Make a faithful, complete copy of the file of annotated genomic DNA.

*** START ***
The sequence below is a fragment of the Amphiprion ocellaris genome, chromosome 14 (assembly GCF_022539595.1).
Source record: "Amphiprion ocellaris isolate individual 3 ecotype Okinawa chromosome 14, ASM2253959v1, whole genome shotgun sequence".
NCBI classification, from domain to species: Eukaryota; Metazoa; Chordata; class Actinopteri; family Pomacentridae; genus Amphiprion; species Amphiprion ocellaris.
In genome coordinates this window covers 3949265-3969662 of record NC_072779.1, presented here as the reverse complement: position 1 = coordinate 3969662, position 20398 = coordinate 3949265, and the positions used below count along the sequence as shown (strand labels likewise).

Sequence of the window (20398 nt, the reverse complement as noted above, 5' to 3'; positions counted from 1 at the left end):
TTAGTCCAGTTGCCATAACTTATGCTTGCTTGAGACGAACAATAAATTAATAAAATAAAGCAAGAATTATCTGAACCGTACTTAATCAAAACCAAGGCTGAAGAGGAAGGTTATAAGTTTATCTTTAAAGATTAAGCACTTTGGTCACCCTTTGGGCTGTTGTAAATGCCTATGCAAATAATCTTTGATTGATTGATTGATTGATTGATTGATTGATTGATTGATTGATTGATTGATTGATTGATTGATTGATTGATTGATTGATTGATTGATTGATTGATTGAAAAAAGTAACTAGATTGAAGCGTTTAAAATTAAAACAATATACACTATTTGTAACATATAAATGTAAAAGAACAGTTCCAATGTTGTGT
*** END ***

The sequence below is a fragment of the Amphiprion ocellaris genome, chromosome 14 (assembly GCF_022539595.1).
Source record: "Amphiprion ocellaris isolate individual 3 ecotype Okinawa chromosome 14, ASM2253959v1, whole genome shotgun sequence".
NCBI classification, from domain to species: Eukaryota; Metazoa; Chordata; class Actinopteri; family Pomacentridae; genus Amphiprion; species Amphiprion ocellaris.
In genome coordinates this window covers 3949265-3969662 of record NC_072779.1, presented here as the reverse complement: position 1 = coordinate 3969662, position 20398 = coordinate 3949265, and the positions used below count along the sequence as shown (strand labels likewise).

Sequence of the window (20398 nt, the reverse complement as noted above, 5' to 3'; positions counted from 1 at the left end):
TTAGTCCAGTTGCCATAACTTATGCTTGCTTGAGACGAACAATAAATTAATAAAATAAAGCAAGAATTATCTGAACCGTACTTAATCAAAACCAAGGCTGAAGAGGAAGGTTATAAGTTTATCTTTAAAGATTAAGCACTTTGGTCACCCTTTGGGCTGTTGTAAATGCCTATGCAAATAATCTTTGATTGATTGATTGATTGATTGATTGATTGATTGATTGATTGATTGATTGATTGATTGATTGATTGATTGATTGATTGATTGATTGATTGATTGATTGAAAAAAGTAACTAGATTGAAGCGTTTAAAATTAAAACAATATACACTATTTGTAACATATAAATGTAAAAGAACAGTTCCAATGTTGTGT